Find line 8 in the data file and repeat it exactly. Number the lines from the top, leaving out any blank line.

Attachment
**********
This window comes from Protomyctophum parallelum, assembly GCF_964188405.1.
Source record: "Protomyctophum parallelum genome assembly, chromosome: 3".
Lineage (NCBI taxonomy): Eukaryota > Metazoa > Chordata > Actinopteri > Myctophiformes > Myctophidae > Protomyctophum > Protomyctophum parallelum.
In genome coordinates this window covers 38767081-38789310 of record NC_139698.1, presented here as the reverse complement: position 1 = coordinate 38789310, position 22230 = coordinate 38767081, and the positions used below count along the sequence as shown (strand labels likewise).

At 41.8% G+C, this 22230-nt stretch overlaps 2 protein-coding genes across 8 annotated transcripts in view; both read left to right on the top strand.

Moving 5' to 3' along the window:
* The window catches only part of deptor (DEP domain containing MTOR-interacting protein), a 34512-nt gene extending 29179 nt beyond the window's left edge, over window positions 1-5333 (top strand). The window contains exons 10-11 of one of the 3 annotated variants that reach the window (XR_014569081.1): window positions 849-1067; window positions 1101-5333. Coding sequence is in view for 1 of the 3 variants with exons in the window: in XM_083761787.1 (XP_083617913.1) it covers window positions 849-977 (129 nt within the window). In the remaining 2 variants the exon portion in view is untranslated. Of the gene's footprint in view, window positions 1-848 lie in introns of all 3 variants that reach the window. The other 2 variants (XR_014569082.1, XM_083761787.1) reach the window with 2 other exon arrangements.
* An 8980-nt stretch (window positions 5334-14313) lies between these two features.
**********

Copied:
* An 8980-nt stretch (window positions 5334-14313) lies between these two features.